MARKET WATCH: Energy prices mixed as subprime crisis defuses

Energy prices were mixed Aug. 10 amid market worries that US subprime mortgage problems would undermine energy demand.

Sam Fletcher
Senior Writer

HOUSTON, Aug. 13 -- Energy prices were mixed Aug. 10 amid market worries that US subprime mortgage problems would undermine energy demand.

"As a result, the Paris-based International Energy Agency last week trimmed its fourth-quarter forecast for US crude demand…even though its full-year global forecasts for 2007 and 2008 were essentially unchanged," said Robert S. Morris, Banc of America Securities LLC. "In the mean time, the US Federal Reserve left its short-term interest rate target unchanged at 5.25% even though it acknowledged that risks to growth have increased 'somewhat.'"

On Aug. 13, analysts in the Houston office of Raymond James & Associates Inc. reported, "Markets are expected to rebound today, as US stock futures are already off to a better start following moves from central banks worldwide pumping over $323 billion into the money markets to restore confidence regarding a liquidity crisis."

They said, "Premarket, crude is trading up this morning as foreign markets bounced back from the hits they took following the US subprime mortgage debacle. This restored confidence regarding the liquidity crisis and a strong demand forecast from the Energy Information Administration, which expects oil demand to grow faster in 2008 than it has this year, have contributed to crude's spike. Other factors include geopolitical tensions and continued fighting in Nigeria, which has shut down at least a fifth of output, and the fact that China's crude imports for July are 39% higher than last year."

Meanwhile, Raymond James analysts claim escalating oil sands costs in Canada support an oil price floor near $60/bbl for West Texas Intermediate. "Of course, this does not guarantee that oil can never again trade below $55/bbl, but over a sustained timeframe, we think downside is limited to $55-60/bbl range—as indeed could be seen in late 2006, during the last major correction in oil prices," analysts said. "More broadly, rising finding and development and operating costs can be seen not just in Canada, but also in many other key producing regions, including the Gulf of Mexico, North Sea, West Africa, and Russia. This pattern is indicative of the structural imbalance between global oil supply and demand that, as we have long argued, should lead to a trend of higher highs and higher lows in the oil market," analysts said.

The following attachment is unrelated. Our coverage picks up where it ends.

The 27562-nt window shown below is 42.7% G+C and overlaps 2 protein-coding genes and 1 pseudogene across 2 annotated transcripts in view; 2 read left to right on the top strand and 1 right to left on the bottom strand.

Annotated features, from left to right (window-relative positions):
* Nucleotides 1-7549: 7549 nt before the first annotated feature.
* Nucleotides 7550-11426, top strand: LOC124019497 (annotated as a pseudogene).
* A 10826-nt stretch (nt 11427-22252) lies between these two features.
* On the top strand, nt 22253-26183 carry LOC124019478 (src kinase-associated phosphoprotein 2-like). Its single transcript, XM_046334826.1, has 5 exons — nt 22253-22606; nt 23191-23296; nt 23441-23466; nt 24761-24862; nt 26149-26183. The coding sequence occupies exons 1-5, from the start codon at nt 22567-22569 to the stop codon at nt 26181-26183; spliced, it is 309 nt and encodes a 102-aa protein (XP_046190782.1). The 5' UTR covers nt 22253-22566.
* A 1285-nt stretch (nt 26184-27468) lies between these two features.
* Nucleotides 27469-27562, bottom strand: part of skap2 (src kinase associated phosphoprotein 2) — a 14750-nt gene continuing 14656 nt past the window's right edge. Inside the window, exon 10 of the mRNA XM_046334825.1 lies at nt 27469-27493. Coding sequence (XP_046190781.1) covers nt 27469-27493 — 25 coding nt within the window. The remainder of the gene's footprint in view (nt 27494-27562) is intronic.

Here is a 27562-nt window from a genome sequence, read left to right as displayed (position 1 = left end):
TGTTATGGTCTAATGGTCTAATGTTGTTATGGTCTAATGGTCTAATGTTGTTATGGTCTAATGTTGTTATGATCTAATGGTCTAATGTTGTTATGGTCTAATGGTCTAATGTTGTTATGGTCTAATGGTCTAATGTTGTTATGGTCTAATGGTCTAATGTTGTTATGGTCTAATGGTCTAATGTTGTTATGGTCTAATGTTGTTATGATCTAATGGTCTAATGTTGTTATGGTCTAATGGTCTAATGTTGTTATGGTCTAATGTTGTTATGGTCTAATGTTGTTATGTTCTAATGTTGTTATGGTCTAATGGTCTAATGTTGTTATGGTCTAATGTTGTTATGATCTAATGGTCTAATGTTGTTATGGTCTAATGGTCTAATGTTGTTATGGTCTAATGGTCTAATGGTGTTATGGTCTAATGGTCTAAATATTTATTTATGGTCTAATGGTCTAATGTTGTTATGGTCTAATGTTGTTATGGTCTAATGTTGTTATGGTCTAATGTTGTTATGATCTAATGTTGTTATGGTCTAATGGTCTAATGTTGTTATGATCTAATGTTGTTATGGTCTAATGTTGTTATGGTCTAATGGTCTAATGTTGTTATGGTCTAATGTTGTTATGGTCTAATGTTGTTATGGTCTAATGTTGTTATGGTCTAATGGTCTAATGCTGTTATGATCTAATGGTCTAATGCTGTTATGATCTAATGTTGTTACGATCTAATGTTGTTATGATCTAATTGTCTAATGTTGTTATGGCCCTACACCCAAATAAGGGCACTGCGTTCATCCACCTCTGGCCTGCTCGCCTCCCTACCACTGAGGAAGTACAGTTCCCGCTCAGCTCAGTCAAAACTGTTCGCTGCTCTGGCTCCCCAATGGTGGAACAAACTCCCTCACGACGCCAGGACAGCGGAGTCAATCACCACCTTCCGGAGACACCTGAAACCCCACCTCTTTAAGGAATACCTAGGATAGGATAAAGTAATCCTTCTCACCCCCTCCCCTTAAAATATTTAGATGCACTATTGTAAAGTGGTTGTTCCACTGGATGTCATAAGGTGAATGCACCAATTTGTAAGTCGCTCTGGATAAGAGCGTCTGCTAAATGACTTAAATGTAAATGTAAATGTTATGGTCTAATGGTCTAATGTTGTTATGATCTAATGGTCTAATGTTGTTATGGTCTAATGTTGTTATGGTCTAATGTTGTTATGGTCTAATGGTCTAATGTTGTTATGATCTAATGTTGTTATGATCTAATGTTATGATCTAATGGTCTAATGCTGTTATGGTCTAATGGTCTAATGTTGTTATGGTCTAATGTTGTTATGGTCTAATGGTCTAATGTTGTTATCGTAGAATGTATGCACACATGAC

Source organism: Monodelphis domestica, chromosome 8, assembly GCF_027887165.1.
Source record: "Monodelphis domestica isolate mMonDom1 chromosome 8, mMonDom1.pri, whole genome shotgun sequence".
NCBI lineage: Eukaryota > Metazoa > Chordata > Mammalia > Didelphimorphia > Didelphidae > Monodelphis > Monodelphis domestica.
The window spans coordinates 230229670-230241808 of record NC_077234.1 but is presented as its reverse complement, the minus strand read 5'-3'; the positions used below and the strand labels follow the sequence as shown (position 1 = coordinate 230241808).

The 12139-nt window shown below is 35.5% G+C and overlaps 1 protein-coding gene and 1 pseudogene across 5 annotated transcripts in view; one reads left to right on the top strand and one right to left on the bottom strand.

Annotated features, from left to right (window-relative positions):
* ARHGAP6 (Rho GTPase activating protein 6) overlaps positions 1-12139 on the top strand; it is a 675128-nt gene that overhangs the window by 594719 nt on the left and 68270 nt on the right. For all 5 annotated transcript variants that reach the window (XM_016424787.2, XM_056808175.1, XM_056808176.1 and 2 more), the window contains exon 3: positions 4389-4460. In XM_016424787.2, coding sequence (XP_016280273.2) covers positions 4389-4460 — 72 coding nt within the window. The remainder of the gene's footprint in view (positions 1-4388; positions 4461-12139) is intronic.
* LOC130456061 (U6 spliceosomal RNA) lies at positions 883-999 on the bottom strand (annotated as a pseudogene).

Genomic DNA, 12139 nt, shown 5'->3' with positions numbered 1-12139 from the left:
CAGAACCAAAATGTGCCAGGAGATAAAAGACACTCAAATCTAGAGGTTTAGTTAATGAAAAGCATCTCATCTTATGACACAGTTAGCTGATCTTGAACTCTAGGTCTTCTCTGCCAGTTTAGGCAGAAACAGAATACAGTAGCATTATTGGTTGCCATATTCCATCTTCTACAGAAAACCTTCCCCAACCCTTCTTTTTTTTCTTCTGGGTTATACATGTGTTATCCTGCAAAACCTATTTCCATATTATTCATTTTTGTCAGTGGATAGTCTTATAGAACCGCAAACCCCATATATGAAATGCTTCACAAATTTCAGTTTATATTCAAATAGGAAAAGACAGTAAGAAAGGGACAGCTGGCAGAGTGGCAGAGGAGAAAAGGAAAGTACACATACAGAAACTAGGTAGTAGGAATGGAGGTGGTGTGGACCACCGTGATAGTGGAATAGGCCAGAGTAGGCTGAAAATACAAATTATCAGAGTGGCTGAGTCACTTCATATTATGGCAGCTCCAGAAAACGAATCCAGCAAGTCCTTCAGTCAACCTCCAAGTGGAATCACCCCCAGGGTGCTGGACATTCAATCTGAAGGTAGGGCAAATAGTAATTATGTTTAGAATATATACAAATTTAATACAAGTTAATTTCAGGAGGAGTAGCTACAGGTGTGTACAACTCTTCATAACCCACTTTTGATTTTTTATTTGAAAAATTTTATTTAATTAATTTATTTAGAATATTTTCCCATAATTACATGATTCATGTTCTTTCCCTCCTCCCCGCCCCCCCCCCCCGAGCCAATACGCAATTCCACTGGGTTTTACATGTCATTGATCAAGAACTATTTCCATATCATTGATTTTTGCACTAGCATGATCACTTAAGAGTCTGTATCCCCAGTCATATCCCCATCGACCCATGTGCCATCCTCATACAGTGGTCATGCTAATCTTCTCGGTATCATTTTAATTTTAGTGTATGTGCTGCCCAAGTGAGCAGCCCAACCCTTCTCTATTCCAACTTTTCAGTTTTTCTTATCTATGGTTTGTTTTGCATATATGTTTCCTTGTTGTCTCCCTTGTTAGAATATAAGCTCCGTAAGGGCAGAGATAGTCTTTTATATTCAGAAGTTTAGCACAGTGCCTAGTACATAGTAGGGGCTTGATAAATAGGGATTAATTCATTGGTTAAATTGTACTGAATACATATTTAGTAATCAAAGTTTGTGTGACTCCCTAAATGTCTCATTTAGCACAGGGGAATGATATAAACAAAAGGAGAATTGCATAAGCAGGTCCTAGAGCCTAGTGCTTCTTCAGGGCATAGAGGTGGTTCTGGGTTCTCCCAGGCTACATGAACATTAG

Energy prices
The September contract for benchmark US light, sweet crudes dropped 12¢ to $71.47/bbl Aug. 10 on the New York Mercantile Exchange. The October contract fell 15¢ to $71.25/bbl. On the US spot market, West Texas Intermediate was down 13¢ to $71.47/bl. Heating oil for September delivery dropped 1.8¢ to $1.97/gal on NYMEX. However, the September contract for reformulated blend stock for oxygenate blending (RBOB) climbed by 2.08¢ to $1.95/gal.

The September natural gas contract jumped up 23.4¢ to $6.82/MMbtu Aug. 10 on NYMEX. On the US spot market, gas at Henry Hub, La., increased by 11¢ to $6.63/MMbtu. "Natural gas has rebounded sharply over the past 2 weeks as a heat wave engulfed much of the country and as the traditionally most active 2 months [August and September] of the Atlantic Basin storm season kicked off. Last week's lower-than-expected natural gas storage figure also boosted momentum for natural gas prices," said Morris.

Raymond James analysts said, "Natural gas is also trading higher premarket as computer models have shown a tropical depression off the coast of Africa, which could potentially become a Gulf of Mexico hurricane. However, with only a month left in the summer cooling season, fundamentally there is little support for gas prices to continue increasing until the winter heating season draws from inventories."

In London, the September IPE contract for North Sea Brent crude gained 18¢ to $70.39/bbl. The August contract for gas oil was unchanged at $619.25/tonne.

The average price for the Organization of Petroleum Exporting Countries' basket of 11 reference crudes fell 74¢ to $67.52/bbl on Aug. 10. So far this year, OPEC's basket price has averaged $61.90/bbl, compared with an average price of $61.08/bbl for all of 2006.

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